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Robert Paul Wolff on Paul Samuelson on Karl Marx: Thursday Whiskey-Tango-Foxtrot-Bang-Query-Bang-Query Weblogging

Robert Paul Wolff:

Eventually, it became possible for the shallow and vulgar technicians of the neoclassical synthesis to dismiss Marx entirely as an economist, trivialising him, in Paul Samuelson’s famous jibe, as a “minor post-Ricardian” and an “autodidact.”

Anybody think that Robert Paul Wolff actually read Paul Samuelson's AEA Presidential Address, and set out to fairly summarize its view of Marx to his readers? Anybody? Anybody? Bueller?

Paul Samuelson on Karl Marx:

Karl Marx: From the viewpoint of pure economic theory, Karl Marx can be regarded as a minor post-Ricardian. Unknowingly I once delighted a southern university audience: my description of Marx as a not uninteresting precursor (in Volume 2 of Capital) of Leontief's input-output analysis of circular interdependence apparently had infuriated the local village Marxist. Also, a case can be made out that Marx independently developed certain vague apprehensions of under-consumptionist arguments like those of the General Theory; but on my report card no one earns too high a grade for such a performance, since almost everyone who is born into this world alive experiences at some time vague intimations that there is a hole somewhere in the circular flow of purchasing power and production. This seems to come on the same chromosome as the gene that makes people believe in Say's Law; and Marx's bitter criticisms of Rodbertus for being an underconsumptionist shows us that he is no exception.

As long as I am being big about admitting small merits in Marx, I might mention a couple of technical suggestions he made about business cycles that are not without some interest: Marx did formulate a vague notion of 10-year replacement cycles in textile equipment as the determinant of cyclical periodicity--which is an anticipation of various modern "echo" theories. He also somewhere mentioned the possibility of some kind of harmonic analysis of economic cycles by mathematics, which with much charity can be construed as pointing toward modern periodogram analysis and Yule-Frisch stochastic dynamics.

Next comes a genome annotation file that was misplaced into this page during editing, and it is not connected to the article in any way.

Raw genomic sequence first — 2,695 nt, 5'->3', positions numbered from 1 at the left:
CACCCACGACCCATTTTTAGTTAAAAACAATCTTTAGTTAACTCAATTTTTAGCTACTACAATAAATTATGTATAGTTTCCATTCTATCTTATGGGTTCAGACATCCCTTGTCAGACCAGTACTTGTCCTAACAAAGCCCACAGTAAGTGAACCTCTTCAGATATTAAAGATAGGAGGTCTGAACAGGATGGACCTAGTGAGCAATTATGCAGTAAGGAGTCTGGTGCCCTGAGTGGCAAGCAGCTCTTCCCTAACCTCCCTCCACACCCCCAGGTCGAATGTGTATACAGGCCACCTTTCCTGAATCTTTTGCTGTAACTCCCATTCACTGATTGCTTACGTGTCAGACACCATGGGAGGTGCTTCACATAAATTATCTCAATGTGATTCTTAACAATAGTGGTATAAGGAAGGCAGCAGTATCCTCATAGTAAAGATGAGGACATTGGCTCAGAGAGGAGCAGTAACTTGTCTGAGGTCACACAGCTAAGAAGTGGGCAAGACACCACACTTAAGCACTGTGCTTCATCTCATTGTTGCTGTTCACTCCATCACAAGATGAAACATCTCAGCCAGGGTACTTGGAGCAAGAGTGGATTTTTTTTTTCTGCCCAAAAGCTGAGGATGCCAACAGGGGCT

A much more important insight involved the tying up of technological change and capital accumulation with business cycles, which pointed ahead to the work of Tugan-Baranowsky (himself a Marxian), Spiethoff, Schumpeter, Robertson, Cassel, Wicksell, and Hansen. What can be gold in the field of fluctuations can be dirt in the context of pure economic theory. Marx claimed in Volume 1 that there was some interesting economics involved in a labor theory of value, and some believe his greatest fame in pure economics lies in his attempted analysis of "surplus value." Although he promised to clear up the contradiction between "price" and "value" in later volumes, neither he nor Engels ever made good this claim. On this topic the good-humored and fair criticisms of Wicksteed and Bdhm-Bawerk have never been successfully rebutted: the contradictions and muddles in Marx's mind must not be confused with the contradictions and muddles in the real world.